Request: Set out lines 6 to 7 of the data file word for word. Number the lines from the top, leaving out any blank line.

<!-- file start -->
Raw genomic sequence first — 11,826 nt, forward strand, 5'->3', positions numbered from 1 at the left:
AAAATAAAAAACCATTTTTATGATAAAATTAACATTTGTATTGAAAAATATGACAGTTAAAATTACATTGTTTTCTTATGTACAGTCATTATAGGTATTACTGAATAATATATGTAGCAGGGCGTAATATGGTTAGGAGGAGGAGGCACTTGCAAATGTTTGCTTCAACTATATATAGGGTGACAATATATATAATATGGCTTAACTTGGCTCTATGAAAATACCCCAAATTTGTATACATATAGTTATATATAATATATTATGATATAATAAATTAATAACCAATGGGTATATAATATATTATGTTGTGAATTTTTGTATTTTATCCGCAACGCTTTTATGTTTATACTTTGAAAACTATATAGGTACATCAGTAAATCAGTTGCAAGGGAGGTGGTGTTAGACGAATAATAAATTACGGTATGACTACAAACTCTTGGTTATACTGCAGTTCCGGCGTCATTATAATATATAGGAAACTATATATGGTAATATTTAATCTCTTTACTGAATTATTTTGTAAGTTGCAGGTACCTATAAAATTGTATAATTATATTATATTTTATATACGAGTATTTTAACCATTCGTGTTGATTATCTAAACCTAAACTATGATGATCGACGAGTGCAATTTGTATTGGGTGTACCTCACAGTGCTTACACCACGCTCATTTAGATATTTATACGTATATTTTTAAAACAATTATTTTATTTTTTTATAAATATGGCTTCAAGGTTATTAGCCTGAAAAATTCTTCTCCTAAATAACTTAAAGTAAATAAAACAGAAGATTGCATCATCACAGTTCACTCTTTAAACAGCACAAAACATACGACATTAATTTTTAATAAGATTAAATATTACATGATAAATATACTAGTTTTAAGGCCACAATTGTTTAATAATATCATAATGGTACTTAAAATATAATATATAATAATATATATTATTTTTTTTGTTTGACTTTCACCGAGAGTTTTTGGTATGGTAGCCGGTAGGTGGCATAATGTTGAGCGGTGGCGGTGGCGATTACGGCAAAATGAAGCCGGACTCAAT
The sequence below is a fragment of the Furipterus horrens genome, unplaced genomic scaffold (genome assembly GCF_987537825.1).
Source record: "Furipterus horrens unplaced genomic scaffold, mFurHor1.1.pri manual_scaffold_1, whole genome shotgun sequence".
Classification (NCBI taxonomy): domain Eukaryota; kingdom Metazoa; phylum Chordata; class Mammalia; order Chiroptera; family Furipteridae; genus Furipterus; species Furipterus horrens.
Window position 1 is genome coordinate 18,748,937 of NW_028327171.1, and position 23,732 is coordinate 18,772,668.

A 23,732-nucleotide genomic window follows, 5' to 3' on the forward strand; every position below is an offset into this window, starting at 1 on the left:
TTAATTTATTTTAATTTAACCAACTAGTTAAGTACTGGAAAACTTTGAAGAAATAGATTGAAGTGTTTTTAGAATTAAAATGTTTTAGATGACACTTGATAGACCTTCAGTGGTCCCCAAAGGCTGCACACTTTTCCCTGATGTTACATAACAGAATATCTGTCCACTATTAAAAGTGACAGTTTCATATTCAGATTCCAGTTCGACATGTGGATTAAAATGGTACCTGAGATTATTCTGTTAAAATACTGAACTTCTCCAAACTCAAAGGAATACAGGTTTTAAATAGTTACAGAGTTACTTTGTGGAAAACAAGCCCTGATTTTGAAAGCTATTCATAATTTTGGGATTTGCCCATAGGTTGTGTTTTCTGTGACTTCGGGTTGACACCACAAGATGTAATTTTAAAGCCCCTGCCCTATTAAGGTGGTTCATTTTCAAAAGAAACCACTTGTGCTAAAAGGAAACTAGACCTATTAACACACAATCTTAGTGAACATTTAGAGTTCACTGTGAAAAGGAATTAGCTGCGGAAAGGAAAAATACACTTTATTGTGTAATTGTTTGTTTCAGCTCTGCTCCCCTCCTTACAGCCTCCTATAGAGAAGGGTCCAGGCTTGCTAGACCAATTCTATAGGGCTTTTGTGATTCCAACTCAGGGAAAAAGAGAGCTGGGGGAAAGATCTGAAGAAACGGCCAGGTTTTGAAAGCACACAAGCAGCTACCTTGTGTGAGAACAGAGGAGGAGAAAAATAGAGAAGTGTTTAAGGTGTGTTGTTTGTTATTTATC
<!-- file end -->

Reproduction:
Window position 1 is genome coordinate 18,748,937 of NW_028327171.1, and position 23,732 is coordinate 18,772,668.

A 23,732-nucleotide genomic window follows, 5' to 3' on the forward strand; every position below is an offset into this window, starting at 1 on the left: